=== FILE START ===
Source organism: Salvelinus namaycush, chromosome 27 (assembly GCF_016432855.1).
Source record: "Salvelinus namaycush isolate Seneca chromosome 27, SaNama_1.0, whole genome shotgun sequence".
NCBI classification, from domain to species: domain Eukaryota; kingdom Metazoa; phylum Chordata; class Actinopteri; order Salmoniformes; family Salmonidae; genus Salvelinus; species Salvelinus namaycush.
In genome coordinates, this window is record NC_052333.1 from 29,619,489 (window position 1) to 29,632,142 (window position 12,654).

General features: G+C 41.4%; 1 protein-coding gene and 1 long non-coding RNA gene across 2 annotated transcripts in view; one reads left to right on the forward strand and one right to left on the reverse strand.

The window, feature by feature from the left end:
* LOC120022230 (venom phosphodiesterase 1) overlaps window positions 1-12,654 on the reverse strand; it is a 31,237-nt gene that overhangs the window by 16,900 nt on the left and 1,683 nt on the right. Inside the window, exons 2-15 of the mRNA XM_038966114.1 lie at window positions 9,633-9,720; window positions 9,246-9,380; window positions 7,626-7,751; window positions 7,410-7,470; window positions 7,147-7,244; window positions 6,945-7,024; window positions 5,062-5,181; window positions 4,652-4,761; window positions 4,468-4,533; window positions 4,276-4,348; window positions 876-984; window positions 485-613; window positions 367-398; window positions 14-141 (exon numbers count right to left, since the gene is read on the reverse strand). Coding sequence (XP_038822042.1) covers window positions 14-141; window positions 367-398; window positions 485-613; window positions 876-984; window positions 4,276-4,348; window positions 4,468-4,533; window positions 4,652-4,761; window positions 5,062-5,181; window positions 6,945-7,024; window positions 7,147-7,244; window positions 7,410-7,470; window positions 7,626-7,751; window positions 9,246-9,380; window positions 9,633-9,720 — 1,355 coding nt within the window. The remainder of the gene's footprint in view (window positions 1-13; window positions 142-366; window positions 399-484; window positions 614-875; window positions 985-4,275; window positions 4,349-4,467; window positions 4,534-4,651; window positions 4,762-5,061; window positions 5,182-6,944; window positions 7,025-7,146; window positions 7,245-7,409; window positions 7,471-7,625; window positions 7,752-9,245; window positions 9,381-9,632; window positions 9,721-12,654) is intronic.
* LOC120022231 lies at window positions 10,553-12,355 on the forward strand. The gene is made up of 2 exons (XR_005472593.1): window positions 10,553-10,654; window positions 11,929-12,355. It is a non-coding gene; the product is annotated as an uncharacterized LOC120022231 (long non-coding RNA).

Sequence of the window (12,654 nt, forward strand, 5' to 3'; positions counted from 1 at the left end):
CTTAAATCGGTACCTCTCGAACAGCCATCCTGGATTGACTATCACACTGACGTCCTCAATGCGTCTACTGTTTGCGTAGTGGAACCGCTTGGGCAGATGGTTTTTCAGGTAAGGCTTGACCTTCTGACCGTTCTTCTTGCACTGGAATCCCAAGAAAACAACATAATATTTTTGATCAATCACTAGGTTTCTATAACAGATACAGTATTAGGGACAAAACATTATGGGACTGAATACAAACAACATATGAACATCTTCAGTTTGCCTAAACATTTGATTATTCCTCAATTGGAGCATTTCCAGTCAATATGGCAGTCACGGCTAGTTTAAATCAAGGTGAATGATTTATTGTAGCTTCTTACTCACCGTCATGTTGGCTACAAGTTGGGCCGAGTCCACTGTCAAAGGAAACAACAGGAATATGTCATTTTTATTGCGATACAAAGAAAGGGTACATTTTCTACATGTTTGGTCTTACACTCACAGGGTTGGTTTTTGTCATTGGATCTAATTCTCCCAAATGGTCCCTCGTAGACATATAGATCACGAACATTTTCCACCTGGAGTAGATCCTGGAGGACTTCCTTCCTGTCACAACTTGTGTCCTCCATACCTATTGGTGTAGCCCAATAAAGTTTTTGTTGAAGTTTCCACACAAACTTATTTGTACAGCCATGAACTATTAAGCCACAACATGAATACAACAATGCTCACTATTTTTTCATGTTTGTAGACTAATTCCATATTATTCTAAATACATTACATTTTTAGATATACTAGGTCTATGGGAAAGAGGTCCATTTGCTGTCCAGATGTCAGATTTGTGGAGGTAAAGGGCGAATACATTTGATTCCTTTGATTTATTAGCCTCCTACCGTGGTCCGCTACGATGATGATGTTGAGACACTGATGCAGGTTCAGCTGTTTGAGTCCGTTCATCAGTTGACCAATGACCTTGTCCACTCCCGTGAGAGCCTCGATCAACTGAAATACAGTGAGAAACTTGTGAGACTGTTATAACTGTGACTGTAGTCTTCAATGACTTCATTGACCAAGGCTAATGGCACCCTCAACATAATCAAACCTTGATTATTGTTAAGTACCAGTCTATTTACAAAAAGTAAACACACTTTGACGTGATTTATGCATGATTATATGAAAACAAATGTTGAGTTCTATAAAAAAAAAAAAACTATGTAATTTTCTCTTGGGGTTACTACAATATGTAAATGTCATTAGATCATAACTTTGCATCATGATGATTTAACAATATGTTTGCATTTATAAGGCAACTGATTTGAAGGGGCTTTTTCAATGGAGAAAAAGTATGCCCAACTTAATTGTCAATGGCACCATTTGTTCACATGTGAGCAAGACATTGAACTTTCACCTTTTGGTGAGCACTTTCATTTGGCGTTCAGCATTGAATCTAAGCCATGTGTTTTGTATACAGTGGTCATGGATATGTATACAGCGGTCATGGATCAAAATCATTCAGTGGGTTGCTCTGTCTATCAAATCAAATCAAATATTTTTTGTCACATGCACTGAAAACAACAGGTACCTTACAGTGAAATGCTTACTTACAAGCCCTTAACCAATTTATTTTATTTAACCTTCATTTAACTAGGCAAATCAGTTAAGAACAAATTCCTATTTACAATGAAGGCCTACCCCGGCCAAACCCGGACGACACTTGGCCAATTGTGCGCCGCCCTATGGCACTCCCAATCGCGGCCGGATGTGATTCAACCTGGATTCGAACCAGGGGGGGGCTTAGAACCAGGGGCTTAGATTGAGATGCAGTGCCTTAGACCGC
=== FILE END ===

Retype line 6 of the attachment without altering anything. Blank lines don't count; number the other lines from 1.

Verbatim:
The window, feature by feature from the left end: